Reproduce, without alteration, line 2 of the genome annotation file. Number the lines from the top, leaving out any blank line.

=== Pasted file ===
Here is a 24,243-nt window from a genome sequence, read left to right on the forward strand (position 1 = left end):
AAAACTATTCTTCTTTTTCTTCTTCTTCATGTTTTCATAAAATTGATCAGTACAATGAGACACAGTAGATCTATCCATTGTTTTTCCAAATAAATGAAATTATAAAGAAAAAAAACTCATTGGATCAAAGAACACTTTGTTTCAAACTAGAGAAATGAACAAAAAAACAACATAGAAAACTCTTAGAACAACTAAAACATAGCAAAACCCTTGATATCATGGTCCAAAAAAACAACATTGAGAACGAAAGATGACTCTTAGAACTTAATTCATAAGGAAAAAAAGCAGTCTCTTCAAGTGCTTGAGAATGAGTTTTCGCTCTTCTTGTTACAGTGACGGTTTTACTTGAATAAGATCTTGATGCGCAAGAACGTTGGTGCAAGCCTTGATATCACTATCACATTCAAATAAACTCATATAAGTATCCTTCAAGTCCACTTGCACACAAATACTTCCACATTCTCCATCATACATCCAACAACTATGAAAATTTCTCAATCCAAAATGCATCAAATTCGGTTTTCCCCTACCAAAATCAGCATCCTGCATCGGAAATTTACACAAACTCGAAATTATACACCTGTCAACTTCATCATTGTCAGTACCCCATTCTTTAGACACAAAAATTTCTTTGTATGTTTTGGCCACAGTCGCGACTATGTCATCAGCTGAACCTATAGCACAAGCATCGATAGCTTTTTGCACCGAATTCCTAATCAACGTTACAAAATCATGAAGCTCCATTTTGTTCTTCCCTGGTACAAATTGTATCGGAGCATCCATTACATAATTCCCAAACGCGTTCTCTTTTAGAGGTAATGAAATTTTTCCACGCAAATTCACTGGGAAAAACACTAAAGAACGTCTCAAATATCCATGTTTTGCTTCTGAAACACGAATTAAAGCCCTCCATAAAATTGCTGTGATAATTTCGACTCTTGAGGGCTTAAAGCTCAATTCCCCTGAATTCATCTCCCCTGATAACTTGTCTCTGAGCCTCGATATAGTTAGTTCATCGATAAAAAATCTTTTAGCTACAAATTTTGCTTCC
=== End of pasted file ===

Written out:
AAAACTATTCTTCTTTTTCTTCTTCTTCATGTTTTCATAAAATTGATCAGTACAATGAGACACAGTAGATCTATCCATTGTTTTTCCAAATAAATGAAATTATAAAGAAAAAAAACTCATTGGATCAAAGAACACTTTGTTTCAAACTAGAGAAATGAACAAAAAAACAACATAGAAAACTCTTAGAACAACTAAAACATAGCAAAACCCTTGATATCATGGTCCAAAAAAACAACATTGAGAACGAAAGATGACTCTTAGAACTTAATTCATAAGGAAAAAAAGCAGTCTCTTCAAGTGCTTGAGAATGAGTTTTCGCTCTTCTTGTTACAGTGACGGTTTTACTTGAATAAGATCTTGATGCGCAAGAACGTTGGTGCAAGCCTTGATATCACTATCACATTCAAATAAACTCATATAAGTATCCTTCAAGTCCACTTGCACACAAATACTTCCACATTCTCCATCATACATCCAACAACTATGAAAATTTCTCAATCCAAAATGCATCAAATTCGGTTTTCCCCTACCAAAATCAGCATCCTGCATCGGAAATTTACACAAACTCGAAATTATACACCTGTCAACTTCATCATTGTCAGTACCCCATTCTTTAGACACAAAAATTTCTTTGTATGTTTTGGCCACAGTCGCGACTATGTCATCAGCTGAACCTATAGCACAAGCATCGATAGCTTTTTGCACCGAATTCCTAATCAACGTTACAAAATCATGAAGCTCCATTTTGTTCTTCCCTGGTACAAATTGTATCGGAGCATCCATTACATAATTCCCAAACGCGTTCTCTTTTAGAGGTAATGAAATTTTTCCACGCAAATTCACTGGGAAAAACACTAAAGAACGTCTCAAATATCCATGTTTTGCTTCTGAAACACGAATTAAAGCCCTCCATAAAATTGCTGTGATAATTTCGACTCTTGAGGGCTTAAAGCTCAATTCCCCTGAATTCATCTCCCCTGATAACTTGTCTCTGAGCCTCGATATAGTTAGTTCATCGATAAAAAATCTTTTAGCTACAAATTTTGCTTCC